Walnuts are full of omega-3 fatty acids and, along with almonds and macadamia nuts, are loaded with mono- and polyunsaturated fat. An excellent source of protein, nuts provide an energy boost and protect your heart.
Avocadoes are packed with monounsaturated fats, which help to lower LDL cholesterol while raising good HDL cholesterol. Furthermore, avocadoes aid in the absorption of other carotenoids, such as beta-carotene and lycopene, which are essential for heart health.
10. Whole Grains
Minimally-processed whole grain food sources, such as oatmeal, contain omega-3 fatty acids, magnesium, potassium, folate, niacin, calcium and lots of soluble fiber. “The trick is finding whole grains as close to their natural state as possible. Steel-cut oatmeal can be a great choice, but stay away from the instant varieties,” says Mason. “Ezekiel bread, made from sprouted grains, is also a good choice. Many highly-processed foods claim to have multiple servings of whole grains, but by the time they hit the shelves, they’re not going to be of much benefit to the body with so many additives.”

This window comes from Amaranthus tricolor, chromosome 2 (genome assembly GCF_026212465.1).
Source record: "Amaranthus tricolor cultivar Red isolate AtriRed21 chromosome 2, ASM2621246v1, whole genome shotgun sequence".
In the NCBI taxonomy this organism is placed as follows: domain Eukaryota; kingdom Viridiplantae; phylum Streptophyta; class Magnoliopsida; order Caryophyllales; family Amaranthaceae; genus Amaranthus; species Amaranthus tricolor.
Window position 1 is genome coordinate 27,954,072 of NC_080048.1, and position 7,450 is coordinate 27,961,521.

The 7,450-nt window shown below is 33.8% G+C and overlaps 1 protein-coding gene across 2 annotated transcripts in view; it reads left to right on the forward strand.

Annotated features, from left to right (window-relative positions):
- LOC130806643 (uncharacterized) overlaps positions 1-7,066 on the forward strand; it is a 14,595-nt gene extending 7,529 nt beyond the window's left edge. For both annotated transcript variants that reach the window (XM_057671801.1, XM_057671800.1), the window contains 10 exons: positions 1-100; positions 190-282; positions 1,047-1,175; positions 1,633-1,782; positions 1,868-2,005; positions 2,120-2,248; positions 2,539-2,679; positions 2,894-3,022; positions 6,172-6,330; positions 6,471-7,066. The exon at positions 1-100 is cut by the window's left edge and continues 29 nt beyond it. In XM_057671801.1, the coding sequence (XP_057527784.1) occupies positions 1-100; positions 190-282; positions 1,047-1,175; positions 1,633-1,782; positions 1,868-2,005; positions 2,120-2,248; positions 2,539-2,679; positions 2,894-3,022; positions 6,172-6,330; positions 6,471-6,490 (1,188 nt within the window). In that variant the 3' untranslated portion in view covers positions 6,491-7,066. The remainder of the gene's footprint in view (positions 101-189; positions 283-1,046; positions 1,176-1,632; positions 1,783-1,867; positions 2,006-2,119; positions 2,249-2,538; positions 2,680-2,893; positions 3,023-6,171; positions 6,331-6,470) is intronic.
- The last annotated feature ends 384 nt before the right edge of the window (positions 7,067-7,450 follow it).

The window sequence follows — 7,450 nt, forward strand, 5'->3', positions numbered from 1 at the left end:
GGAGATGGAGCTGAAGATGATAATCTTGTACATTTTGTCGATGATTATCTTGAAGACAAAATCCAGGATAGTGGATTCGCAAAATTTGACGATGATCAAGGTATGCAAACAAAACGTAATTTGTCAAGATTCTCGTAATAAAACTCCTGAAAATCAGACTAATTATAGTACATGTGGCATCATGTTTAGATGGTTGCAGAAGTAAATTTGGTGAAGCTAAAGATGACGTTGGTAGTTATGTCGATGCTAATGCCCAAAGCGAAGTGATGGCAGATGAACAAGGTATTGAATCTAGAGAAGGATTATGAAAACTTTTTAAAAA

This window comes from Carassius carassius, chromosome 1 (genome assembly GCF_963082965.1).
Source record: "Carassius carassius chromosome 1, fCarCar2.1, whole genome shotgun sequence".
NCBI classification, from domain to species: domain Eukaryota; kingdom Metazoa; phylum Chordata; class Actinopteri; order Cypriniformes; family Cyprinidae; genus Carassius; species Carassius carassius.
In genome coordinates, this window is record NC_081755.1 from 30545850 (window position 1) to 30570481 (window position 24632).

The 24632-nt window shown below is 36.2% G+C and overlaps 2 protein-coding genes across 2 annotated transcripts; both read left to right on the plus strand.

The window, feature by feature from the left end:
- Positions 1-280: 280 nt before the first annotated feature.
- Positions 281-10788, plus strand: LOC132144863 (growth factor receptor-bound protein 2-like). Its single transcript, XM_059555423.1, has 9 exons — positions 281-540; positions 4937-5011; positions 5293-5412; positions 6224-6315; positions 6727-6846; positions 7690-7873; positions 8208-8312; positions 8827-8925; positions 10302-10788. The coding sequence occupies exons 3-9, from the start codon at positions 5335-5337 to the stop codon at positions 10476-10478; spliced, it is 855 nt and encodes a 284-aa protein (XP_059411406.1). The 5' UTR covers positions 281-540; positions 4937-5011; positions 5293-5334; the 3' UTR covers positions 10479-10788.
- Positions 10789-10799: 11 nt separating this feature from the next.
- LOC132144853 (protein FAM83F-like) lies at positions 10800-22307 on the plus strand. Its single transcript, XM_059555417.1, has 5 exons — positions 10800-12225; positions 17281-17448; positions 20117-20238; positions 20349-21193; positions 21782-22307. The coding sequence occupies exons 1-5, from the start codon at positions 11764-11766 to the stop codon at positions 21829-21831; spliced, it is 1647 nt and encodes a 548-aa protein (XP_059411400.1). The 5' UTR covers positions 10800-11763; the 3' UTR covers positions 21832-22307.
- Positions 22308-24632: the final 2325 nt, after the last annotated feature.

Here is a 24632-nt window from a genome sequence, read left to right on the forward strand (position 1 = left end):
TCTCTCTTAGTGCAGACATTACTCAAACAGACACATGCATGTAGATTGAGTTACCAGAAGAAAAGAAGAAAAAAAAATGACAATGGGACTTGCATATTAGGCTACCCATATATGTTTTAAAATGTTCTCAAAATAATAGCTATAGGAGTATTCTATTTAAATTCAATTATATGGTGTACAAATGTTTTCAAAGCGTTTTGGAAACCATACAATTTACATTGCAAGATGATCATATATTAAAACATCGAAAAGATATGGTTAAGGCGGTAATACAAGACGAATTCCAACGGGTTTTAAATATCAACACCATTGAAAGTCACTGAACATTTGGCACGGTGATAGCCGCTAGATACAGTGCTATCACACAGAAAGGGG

Incorporating “whole” or “clean” foods such as those listed above into your diet can benefit anyone, at any age. Look for minimally-processed food sources with lots of colors. The more colorful the food, the more antioxidants it has on board. The phytonutrients found in these foods will serve to prevent cellular damage, and can even repair damage that already exists. Since you have to eat anyway, consider adding these foods to your diet for a healthier heart!
Shannon Fields is a freelance writer and single mom to two girls. An Edmond resident, she graduated from the University of Central Oklahoma and is an HR manager in the medical field.